Your present, your future, your path
from one to the other.
It’s not a bad thing, really.
What more do you need
than a little skin to cover your heart,
a little heart
to cover your losses, a little loss
to hold you in this place
that may not be a place
but is the only place you stand a chance
of finding a way to live.
You get credit for trying
to live when you never have,
for acting natural
when you are an unnatural act,
an impersonation of a person
you’d like to meet, have dinner with, strip
to some essential, attractive fact,
you get credit for refusing to be ashamed
of the act of imagination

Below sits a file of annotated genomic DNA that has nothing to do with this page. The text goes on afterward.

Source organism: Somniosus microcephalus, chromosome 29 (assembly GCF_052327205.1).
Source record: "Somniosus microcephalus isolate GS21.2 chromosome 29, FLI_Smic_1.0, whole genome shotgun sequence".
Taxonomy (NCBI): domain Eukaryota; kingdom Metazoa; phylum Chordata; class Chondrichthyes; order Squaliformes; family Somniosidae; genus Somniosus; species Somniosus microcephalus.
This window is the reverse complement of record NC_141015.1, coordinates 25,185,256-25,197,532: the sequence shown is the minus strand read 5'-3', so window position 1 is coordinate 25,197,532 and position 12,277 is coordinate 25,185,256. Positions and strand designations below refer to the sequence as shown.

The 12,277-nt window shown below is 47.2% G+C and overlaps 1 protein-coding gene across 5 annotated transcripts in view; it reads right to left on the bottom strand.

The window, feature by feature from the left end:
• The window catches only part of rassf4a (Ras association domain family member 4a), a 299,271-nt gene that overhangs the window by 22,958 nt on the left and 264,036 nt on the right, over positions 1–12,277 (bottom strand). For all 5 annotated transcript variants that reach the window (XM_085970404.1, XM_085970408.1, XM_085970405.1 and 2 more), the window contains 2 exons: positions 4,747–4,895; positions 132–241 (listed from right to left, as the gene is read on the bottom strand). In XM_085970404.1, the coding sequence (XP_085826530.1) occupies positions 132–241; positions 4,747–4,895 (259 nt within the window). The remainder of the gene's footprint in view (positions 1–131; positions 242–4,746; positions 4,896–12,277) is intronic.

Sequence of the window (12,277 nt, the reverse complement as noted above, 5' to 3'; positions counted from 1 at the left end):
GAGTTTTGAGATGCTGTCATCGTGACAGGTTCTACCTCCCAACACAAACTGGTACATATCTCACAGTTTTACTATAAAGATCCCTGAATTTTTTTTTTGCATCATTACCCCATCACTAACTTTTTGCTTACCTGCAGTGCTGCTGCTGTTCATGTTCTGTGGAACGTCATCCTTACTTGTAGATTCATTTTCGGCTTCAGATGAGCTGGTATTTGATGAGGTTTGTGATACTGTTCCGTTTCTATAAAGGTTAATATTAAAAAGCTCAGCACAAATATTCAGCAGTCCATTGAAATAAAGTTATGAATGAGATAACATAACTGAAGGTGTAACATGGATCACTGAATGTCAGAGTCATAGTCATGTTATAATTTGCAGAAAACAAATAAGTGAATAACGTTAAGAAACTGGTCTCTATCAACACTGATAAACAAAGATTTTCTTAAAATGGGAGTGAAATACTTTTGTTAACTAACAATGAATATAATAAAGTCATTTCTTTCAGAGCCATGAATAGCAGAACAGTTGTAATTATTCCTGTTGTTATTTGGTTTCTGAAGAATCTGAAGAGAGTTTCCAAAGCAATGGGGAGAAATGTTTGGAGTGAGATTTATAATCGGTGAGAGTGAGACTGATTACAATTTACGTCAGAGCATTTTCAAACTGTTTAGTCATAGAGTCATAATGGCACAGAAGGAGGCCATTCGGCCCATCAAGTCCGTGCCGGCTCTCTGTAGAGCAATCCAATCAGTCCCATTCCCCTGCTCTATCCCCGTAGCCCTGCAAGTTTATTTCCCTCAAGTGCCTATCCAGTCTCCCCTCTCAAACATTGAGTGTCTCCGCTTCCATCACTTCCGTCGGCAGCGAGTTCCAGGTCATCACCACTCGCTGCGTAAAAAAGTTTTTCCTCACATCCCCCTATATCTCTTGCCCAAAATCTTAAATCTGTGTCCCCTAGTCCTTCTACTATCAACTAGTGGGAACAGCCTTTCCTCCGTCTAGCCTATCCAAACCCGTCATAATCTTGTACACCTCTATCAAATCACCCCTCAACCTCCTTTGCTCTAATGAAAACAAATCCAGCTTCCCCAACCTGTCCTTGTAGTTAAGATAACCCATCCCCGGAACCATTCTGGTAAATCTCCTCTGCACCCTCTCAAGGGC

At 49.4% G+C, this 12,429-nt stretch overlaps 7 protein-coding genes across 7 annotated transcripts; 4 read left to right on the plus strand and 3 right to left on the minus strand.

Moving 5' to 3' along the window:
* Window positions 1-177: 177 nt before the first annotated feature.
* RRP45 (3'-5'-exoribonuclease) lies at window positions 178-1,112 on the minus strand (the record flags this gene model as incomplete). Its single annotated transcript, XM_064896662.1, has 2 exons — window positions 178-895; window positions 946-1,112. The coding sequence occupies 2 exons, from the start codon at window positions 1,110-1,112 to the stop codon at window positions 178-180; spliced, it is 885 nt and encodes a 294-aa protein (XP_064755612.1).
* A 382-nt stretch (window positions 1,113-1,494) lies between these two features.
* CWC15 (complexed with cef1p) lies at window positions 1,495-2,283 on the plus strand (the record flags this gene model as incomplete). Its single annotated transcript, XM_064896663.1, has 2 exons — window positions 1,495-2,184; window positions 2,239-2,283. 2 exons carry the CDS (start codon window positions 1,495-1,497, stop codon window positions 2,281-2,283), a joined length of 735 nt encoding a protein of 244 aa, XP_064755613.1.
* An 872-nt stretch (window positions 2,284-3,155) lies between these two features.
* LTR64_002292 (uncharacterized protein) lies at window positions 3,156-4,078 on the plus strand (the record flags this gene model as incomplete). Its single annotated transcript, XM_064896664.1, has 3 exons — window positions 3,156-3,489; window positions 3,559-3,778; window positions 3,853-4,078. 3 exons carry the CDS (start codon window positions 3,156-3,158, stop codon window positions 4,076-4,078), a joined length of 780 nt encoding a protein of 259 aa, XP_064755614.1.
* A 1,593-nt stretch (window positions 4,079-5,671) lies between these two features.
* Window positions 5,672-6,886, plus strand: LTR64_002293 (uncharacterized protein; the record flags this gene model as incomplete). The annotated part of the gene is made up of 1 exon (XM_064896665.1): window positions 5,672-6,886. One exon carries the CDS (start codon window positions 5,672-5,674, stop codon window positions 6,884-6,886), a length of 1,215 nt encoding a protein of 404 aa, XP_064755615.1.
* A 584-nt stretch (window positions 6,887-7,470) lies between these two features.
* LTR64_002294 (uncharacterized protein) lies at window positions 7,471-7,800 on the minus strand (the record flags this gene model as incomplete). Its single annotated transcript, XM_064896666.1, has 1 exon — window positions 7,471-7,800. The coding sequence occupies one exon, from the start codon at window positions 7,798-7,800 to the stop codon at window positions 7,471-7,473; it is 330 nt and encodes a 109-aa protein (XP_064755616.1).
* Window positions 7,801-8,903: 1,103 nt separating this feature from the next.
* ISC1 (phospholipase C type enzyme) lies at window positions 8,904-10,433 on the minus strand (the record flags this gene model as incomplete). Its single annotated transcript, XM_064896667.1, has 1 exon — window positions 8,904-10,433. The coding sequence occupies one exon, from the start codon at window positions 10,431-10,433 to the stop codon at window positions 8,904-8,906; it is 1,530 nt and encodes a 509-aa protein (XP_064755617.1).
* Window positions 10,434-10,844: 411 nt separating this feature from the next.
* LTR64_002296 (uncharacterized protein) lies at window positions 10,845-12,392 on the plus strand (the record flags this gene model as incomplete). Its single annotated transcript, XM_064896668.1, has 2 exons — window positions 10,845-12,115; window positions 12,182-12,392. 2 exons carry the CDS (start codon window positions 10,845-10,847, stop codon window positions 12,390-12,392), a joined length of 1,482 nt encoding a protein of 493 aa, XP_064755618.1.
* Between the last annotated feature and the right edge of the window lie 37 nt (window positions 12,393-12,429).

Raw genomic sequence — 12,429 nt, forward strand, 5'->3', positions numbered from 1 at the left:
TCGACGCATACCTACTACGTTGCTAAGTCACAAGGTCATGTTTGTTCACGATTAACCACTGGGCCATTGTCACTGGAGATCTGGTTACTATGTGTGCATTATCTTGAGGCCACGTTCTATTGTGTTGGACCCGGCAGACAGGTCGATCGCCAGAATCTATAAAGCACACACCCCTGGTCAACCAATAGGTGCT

that keeps you down here, rooting in the dark,
and sometimes laughing
in creation’s basement.
[from The American Poetry Review (vol. 42, no. 1, January/February 2013)]
“You made a pact with witches and gods. I can show you how to steal that fire.”
“I don’t think Grandmother would like that very much.”
“I will tell you a secret: The gods like nothing better. They sit on their mountaintops and in their sacred places, waiting for us to be brave enough to live our lives. They weep when we don’t.”
Jacob Clifton, The Urges
(a fantastic self-published novel I just finished reading. Apparently it’s not available to order anymore, which sucks cause it’s amazing.)